Labeling partitions or volumes is a file system feature. There two main tools which can do the job of naming or renaming partition labels. Namely they are tune2fs and e2label. Both tools are part of e2fsprogs and are used to solely on ext2/ext3/ext4 file systems.

Both above mentioned tools will do the job of labeling your partitions or volumes where the only difference is that e2label is dedicated solely for partition or volume labeling. As it was already mentioned these tools will work only on ext2/ext3/ext4 file systems, that is you cannot label disk or partition or volume which does not have ext2 or ext3 or ext4 file system. does not

To display a partition label use e2label:
# e2label /dev/sda1 

#
If you do not see any output produced by e2label command the label for the partition or volume is not yet set. To set a partition volume label run:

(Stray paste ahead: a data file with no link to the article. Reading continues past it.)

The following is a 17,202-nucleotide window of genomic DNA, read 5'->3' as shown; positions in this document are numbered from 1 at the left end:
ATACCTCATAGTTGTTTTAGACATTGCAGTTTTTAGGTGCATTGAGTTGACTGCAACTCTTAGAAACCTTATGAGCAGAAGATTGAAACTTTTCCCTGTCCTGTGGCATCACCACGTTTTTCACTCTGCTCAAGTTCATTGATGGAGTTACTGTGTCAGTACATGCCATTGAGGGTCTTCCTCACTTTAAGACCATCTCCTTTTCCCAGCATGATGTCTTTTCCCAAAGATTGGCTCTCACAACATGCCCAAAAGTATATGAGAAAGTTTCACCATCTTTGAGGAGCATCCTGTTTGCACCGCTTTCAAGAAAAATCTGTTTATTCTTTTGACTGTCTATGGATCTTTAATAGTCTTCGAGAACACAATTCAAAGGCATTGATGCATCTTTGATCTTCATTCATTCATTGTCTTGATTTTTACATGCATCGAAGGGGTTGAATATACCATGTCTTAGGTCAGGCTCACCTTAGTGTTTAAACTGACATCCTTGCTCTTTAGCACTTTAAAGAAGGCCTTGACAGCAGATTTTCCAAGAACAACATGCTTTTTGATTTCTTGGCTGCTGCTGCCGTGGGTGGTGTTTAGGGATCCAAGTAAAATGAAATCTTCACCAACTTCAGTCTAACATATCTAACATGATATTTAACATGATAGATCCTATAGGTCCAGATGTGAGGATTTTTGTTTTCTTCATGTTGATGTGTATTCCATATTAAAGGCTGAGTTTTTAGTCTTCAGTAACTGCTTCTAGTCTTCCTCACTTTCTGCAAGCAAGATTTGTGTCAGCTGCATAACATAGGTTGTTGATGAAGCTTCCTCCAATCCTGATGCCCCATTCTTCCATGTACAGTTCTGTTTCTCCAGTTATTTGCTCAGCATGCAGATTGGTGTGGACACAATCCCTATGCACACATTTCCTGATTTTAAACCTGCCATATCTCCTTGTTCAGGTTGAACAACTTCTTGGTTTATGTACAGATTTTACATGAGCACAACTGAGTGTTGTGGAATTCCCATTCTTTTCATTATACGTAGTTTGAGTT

# e2label /dev/sda1 Boot
OR
# tune2fs -L Boot /dev/sda1 
Both above commands will set partition label of /dev/sda1 block device to Boot. Please note that the maximum label length is 16 bytes that is 16 characters. Let's check the partition label name again:
# e2label /dev/sda1 
Boot

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To list label name for all partitions or volumes you may try to use blkid command:
# blkid
/dev/sda5: UUID="f2756986-3749-4bd3-a6e5-f6a867cb4ebb" TYPE="swap" 
/dev/sda1: UUID="60254c19-67c0-404b-9743-1b8b7f0b11cb" TYPE="ext4" LABEL="Boot"
It is also possible to label your partition during a file system creation. For example you can also set partition label with mkfs command. For example the below command will create a ext4 filesystem while it will also set a partition label name to ROOT.
# mkfs.ext4 /dev/sda1 -L ROOT
Please note that tha above command must not be used on existing partitions with a file system as it will destroy your data. Lastly, you can remove a partition label name by supplying an empty string to either of the above tools:
# e2label /dev/sda1 ""
or 
# tune2fs -L "" /dev/sda1
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